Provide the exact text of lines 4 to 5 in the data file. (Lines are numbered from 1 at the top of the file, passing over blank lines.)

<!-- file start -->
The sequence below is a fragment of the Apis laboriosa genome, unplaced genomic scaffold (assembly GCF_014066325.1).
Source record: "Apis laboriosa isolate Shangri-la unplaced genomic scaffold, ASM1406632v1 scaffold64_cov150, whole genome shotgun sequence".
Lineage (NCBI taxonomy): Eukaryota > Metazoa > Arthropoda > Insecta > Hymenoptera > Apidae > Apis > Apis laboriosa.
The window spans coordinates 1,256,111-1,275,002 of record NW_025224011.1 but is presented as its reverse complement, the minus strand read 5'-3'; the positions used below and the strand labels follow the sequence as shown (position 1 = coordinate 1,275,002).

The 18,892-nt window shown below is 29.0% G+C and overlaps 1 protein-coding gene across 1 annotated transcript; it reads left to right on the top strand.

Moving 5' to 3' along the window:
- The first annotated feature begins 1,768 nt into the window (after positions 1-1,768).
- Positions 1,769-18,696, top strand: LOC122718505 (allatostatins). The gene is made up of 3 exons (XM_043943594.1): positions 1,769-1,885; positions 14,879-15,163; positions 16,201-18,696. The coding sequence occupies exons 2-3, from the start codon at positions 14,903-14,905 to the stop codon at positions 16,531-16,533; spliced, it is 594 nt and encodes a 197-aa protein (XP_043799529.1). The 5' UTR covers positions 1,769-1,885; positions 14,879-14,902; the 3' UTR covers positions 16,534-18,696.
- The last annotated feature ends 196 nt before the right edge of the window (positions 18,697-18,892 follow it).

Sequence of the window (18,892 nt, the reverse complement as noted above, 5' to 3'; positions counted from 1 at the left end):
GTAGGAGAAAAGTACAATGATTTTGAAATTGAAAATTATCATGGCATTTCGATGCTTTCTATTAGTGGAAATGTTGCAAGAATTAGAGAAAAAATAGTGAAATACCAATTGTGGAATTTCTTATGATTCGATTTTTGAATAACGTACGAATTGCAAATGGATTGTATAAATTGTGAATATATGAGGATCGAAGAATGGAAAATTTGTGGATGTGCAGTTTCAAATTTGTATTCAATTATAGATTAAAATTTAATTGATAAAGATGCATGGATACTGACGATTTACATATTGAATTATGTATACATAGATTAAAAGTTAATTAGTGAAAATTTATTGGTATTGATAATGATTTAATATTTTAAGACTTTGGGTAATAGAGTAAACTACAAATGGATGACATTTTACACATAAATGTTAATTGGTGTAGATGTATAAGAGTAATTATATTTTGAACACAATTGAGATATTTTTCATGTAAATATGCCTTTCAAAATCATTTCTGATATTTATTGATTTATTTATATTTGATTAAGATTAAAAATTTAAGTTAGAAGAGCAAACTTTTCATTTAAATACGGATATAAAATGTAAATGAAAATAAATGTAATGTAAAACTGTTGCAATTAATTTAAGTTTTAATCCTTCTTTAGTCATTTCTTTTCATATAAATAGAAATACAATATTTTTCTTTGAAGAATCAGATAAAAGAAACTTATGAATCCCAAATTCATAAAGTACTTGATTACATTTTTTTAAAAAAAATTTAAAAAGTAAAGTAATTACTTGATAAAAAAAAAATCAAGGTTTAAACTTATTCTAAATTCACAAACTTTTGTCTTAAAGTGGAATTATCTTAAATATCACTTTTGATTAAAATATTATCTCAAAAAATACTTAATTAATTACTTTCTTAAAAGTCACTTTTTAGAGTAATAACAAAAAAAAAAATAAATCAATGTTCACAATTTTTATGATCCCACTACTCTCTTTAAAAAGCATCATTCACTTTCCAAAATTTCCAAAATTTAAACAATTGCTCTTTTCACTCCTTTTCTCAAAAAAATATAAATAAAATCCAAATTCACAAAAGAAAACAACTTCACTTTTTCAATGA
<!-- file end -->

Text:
The window spans coordinates 1,256,111-1,275,002 of record NW_025224011.1 but is presented as its reverse complement, the minus strand read 5'-3'; the positions used below and the strand labels follow the sequence as shown (position 1 = coordinate 1,275,002).

The 18,892-nt window shown below is 29.0% G+C and overlaps 1 protein-coding gene across 1 annotated transcript; it reads left to right on the top strand.